Mating is just not for the birds. A reproductive tizzy has hit everything else out there: pollen flies from the fruit trees, stray honeybees are starved for nectar, and whirly-gig seed pods are flipping from the maple trees. It’s time, and mate with pod and earth they will whenever possible.
It’s a good time to put down the backbone of your vegetable and perennial garden while the fur is flying and the song of love-struck birds are in the air. Turning over the clods and soil in your garden brings up the good stuff from below. (It also brings the sly Robin who can smell overturned dirt and worms in the air.) While you’re turning over the soil, a good chunk of Bumper Crop tilled through helps your garden retain moisture and adds crucial minerals and organics to everything you plant. You’ll want those worms to stay -- they are the natural tillers and aerators of the earth.
Pea, Spinach, and Cabbage seeds can now be planted directly in the garden. They are cold-weather crops that love getting an early start. Small plants of lettuce, greens, Broccoli, and Brussel Sprouts take to the early spring chill, and can go right in your cold plot. Even the old stumps of cabbage from the fall (if not smushed from a freeze) can be planted in the garden to start all over again.
Perennials can always be planted as long as the ground can be worked. If you want to get a head start, plant them now—they’ve been accustomed to cool and warm and there’s a great selection in the perennial yard. They may be small in size, but getting them in now will give you a settled-in, magnanimous plant in the summer. The same goes for trees and shrubs. When they get a head start and are established in cool, moist soil, they do better. Fruit trees are ready to plant now. The stunning pinks of almond, peach, and redbud trees are especially stunning in early spring.
Early flowering seeds of cool-loving flowers can be planted directly out in the soil. Cold lovers like Sweet Pea need to be established in the cool before the warm months settle in. You can also plant a few seeds in a pot indoors, wait a couple of weeks until they’re about 2 inches high, then set out in the garden. They are troopers in the cool and will reward you with the sweetest smell on earth. There is truly nothing like the fragrance of a Sweet Pea. Other seeds that can be sown in the cool of early spring are Larkspur, Poppies, Delphinium, Bachelor Buttons and Violas. They’ll get a head start and be on their way by time it starts to warm.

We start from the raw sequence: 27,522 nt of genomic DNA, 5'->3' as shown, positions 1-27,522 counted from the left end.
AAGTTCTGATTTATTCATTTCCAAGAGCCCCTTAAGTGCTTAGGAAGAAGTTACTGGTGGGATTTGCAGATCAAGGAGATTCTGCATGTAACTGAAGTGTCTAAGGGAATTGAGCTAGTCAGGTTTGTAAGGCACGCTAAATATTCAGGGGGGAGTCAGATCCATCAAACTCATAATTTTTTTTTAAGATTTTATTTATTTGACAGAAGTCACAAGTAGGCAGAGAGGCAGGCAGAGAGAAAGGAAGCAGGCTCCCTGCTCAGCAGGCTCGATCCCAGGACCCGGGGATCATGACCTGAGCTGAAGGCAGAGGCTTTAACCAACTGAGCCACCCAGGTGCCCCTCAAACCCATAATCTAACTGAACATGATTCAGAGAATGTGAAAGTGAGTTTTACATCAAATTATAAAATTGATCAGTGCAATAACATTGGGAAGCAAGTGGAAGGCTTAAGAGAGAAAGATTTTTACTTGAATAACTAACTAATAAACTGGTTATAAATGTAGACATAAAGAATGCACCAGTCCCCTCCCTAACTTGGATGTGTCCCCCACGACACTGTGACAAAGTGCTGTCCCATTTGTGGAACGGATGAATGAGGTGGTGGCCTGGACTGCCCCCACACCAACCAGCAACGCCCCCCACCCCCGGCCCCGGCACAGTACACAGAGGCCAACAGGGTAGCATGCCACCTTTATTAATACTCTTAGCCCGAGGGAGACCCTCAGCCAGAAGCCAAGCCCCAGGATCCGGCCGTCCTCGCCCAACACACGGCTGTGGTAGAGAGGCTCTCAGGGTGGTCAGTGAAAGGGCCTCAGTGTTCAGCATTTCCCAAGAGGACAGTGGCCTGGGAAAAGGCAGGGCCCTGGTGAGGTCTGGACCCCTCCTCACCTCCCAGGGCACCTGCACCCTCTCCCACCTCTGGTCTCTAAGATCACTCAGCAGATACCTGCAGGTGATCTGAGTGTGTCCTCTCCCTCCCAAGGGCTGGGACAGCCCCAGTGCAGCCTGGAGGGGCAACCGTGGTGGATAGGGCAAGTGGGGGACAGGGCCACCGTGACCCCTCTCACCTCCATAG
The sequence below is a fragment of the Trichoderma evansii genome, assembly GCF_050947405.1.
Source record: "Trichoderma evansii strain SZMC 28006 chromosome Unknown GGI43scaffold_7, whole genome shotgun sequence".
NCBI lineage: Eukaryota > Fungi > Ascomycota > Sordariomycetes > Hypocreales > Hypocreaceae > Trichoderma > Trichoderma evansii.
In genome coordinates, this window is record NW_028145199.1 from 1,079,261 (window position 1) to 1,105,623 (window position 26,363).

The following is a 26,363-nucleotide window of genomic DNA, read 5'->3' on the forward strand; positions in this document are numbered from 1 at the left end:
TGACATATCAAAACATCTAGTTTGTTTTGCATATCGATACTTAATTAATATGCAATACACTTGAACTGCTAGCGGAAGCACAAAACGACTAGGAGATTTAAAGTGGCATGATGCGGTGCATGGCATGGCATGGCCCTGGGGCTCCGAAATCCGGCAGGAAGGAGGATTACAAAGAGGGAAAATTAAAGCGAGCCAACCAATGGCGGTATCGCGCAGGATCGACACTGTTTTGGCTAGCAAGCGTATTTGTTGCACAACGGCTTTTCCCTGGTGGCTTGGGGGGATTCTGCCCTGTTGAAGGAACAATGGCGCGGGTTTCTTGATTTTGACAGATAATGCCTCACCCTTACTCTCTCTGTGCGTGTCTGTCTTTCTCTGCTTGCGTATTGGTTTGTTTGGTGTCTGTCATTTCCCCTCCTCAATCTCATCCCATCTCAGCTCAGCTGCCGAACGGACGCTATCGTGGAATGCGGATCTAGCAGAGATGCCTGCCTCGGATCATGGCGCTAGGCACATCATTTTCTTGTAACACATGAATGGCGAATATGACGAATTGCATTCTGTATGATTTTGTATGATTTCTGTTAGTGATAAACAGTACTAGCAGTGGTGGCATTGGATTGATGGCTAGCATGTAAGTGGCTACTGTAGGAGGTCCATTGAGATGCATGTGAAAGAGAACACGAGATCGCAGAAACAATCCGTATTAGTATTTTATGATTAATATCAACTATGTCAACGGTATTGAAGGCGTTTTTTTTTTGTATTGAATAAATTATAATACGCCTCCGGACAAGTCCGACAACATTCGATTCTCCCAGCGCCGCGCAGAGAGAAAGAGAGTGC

Don’t let the hot and cold quirky Jersey Springs keep you out of the garden. There’s plenty to do. There’s enough love in the air to keep mother nature’s mating instincts as ardent as ever. It’s just a love- fest out there!
April 3, 2012
What’s Up in the Garden Now:
• Get your hummingbird feeders out and ready. When the swarm comes in from Central America, and they’re cold and hungry, they’ll swoop down to your yard for some rich nectar.
• Clean out your birdhouses if you can, and hang them up. Early maters will be out looking for prime real estate. Cut back your hybrid tea and floribunda roses. These roses benefit greatly from
a hard pruning and will greet you with more leaves and more flowers in early Summer. Roses need air circulation. Thinning out the weakest branches that face inward helps keep disease away.
• Keep the bird seed coming! Winter feeding helps the birds survive, but spring
and summer feeding bring on a whole new show. Safflower seed is addicting to
the Cardinal, and Niger seed will bring a fabulous show of full-yellow plumaged
Goldfinches to your feeders by the 100’s.
• There’s still always a chance of frost before May. If you’re worried, the cold broccoli and greens and pansies can handle it. There’s nothing like an old blanket, thrown on top of other plants to protect from frost if you’re the super careful type.